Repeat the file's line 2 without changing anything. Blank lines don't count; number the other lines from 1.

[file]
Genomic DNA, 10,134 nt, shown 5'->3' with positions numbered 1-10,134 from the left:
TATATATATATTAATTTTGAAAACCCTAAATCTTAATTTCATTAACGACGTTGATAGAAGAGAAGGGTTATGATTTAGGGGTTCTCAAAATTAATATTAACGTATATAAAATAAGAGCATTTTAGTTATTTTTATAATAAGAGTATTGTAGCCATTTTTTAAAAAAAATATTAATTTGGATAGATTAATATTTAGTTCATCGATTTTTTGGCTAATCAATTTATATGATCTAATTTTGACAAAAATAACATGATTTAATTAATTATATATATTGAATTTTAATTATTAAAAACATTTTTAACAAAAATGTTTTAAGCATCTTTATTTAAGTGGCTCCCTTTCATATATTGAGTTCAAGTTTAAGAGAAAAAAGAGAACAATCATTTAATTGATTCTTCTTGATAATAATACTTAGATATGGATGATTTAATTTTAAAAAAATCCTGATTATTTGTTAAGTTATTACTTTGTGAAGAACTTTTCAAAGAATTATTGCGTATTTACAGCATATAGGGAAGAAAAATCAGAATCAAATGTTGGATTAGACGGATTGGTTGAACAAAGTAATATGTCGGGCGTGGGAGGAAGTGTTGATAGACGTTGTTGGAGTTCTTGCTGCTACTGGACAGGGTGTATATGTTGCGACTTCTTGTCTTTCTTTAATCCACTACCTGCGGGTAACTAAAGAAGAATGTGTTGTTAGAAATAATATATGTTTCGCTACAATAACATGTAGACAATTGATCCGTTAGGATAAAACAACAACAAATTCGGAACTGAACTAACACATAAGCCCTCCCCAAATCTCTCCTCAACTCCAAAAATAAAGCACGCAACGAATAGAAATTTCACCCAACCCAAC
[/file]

TATATATATATTAATTTTGAAAACCCTAAATCTTAATTTCATTAACGACGTTGATAGAAGAGAAGGGTTATGATTTAGGGGTTCTCAAAATTAATATTAACGTATATAAAATAAGAGCATTTTAGTTATTTTTATAATAAGAGTATTGTAGCCATTTTTTAAAAAAAATATTAATTTGGATAGATTAATATTTAGTTCATCGATTTTTTGGCTAATCAATTTATATGATCTAATTTTGACAAAAATAACATGATTTAATTAATTATATATATTGAATTTTAATTATTAAAAACATTTTTAACAAAAATGTTTTAAGCATCTTTATTTAAGTGGCTCCCTTTCATATATTGAGTTCAAGTTTAAGAGAAAAAAGAGAACAATCATTTAATTGATTCTTCTTGATAATAATACTTAGATATGGATGATTTAATTTTAAAAAAATCCTGATTATTTGTTAAGTTATTACTTTGTGAAGAACTTTTCAAAGAATTATTGCGTATTTACAGCATATAGGGAAGAAAAATCAGAATCAAATGTTGGATTAGACGGATTGGTTGAACAAAGTAATATGTCGGGCGTGGGAGGAAGTGTTGATAGACGTTGTTGGAGTTCTTGCTGCTACTGGACAGGGTGTATATGTTGCGACTTCTTGTCTTTCTTTAATCCACTACCTGCGGGTAACTAAAGAAGAATGTGTTGTTAGAAATAATATATGTTTCGCTACAATAACATGTAGACAATTGATCCGTTAGGATAAAACAACAACAAATTCGGAACTGAACTAACACATAAGCCCTCCCCAAATCTCTCCTCAACTCCAAAAATAAAGCACGCAACGAATAGAAATTTCACCCAACCCAAC